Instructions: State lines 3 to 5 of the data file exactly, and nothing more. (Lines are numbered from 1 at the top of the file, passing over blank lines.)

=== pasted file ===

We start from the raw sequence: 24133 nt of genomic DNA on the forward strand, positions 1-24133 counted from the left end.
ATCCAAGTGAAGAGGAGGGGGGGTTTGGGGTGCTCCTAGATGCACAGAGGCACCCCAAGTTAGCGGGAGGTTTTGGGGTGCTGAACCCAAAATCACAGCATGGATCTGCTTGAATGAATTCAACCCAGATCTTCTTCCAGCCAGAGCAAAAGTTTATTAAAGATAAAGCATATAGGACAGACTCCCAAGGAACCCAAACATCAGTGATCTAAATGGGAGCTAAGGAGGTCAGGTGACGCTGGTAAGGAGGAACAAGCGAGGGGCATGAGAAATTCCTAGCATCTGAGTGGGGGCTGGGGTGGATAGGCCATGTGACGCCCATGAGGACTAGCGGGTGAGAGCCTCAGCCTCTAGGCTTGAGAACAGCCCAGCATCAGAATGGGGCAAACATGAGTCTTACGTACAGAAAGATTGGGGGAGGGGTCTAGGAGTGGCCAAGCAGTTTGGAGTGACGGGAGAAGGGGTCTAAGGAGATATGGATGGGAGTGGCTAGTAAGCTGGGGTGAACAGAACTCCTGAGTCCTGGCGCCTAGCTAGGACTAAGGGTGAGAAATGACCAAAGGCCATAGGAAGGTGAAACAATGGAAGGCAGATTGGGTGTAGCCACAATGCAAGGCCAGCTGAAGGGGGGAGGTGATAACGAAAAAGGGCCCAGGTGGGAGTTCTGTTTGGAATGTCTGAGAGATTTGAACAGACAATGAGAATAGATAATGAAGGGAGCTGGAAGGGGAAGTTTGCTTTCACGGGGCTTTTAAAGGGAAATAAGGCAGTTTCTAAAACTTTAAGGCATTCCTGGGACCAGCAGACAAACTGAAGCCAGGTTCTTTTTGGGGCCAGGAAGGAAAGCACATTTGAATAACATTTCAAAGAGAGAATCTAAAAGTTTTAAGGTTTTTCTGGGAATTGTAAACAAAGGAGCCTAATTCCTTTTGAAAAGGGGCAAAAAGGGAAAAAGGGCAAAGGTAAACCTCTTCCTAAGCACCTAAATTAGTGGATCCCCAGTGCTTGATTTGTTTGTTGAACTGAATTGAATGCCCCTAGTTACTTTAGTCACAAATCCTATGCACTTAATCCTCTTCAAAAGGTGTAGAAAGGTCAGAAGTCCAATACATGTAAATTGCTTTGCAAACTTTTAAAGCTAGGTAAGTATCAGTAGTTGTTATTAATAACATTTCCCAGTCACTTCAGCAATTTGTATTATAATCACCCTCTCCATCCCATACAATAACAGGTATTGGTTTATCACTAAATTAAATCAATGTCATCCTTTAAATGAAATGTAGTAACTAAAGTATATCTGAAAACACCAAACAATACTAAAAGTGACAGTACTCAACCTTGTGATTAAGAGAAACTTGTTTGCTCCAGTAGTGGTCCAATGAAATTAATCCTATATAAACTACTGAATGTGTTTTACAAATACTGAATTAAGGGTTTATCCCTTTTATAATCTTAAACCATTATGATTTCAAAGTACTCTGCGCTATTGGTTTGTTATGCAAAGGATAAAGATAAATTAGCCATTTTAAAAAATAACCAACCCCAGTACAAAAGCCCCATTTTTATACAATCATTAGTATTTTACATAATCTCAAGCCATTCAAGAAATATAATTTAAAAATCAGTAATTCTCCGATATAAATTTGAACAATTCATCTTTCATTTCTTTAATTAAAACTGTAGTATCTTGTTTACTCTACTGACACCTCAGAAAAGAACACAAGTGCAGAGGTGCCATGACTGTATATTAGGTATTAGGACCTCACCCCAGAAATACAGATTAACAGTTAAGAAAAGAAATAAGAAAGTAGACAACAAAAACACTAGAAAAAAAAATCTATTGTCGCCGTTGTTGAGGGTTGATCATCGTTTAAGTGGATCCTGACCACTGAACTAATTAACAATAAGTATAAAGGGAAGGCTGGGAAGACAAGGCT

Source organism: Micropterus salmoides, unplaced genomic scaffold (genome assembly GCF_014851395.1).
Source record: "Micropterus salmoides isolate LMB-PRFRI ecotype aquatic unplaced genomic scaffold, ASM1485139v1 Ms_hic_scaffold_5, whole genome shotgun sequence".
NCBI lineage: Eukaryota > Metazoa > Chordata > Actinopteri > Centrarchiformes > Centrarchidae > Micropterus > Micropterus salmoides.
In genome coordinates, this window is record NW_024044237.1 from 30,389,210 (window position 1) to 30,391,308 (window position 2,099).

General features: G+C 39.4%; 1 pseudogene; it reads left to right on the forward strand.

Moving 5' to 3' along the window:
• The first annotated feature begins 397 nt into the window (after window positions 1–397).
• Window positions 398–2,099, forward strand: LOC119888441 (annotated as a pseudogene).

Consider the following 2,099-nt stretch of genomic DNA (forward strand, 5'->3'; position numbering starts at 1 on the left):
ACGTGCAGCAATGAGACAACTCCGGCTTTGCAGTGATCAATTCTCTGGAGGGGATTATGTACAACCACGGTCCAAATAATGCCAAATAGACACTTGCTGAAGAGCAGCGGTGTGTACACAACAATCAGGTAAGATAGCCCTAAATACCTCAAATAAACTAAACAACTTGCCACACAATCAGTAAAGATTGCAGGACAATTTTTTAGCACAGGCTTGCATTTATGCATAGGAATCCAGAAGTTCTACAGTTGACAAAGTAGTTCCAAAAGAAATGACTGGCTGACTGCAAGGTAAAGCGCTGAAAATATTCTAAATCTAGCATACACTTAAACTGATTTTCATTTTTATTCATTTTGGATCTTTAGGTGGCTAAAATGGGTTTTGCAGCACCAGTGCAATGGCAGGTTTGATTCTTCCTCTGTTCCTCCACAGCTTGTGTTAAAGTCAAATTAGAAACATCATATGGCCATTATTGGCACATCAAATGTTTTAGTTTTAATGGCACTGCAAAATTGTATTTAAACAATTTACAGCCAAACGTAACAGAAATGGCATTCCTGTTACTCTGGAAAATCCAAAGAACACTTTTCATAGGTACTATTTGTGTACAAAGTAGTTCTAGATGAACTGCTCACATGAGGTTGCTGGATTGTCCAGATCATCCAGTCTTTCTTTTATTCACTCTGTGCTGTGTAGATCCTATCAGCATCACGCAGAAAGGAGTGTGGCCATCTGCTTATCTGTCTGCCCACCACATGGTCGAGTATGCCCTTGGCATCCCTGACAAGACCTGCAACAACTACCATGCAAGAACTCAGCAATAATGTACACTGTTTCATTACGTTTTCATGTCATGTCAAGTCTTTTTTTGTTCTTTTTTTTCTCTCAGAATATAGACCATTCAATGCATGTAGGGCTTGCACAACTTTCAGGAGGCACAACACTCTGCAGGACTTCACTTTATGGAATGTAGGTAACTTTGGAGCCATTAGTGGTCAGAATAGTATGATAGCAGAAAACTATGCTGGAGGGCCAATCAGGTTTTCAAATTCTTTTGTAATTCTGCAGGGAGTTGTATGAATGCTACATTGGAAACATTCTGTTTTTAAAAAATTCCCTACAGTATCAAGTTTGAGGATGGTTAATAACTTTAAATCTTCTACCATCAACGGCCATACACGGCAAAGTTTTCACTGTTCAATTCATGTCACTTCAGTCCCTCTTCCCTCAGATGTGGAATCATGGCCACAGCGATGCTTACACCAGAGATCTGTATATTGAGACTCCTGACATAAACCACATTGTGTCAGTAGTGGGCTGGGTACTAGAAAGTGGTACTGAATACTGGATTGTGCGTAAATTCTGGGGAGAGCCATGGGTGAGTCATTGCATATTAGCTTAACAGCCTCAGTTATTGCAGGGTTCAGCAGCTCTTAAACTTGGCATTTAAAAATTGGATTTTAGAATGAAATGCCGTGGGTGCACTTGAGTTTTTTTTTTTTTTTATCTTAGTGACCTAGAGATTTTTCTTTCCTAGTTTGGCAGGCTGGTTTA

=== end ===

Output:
Source organism: Micropterus salmoides, unplaced genomic scaffold (genome assembly GCF_014851395.1).
Source record: "Micropterus salmoides isolate LMB-PRFRI ecotype aquatic unplaced genomic scaffold, ASM1485139v1 Ms_hic_scaffold_5, whole genome shotgun sequence".
NCBI lineage: Eukaryota > Metazoa > Chordata > Actinopteri > Centrarchiformes > Centrarchidae > Micropterus > Micropterus salmoides.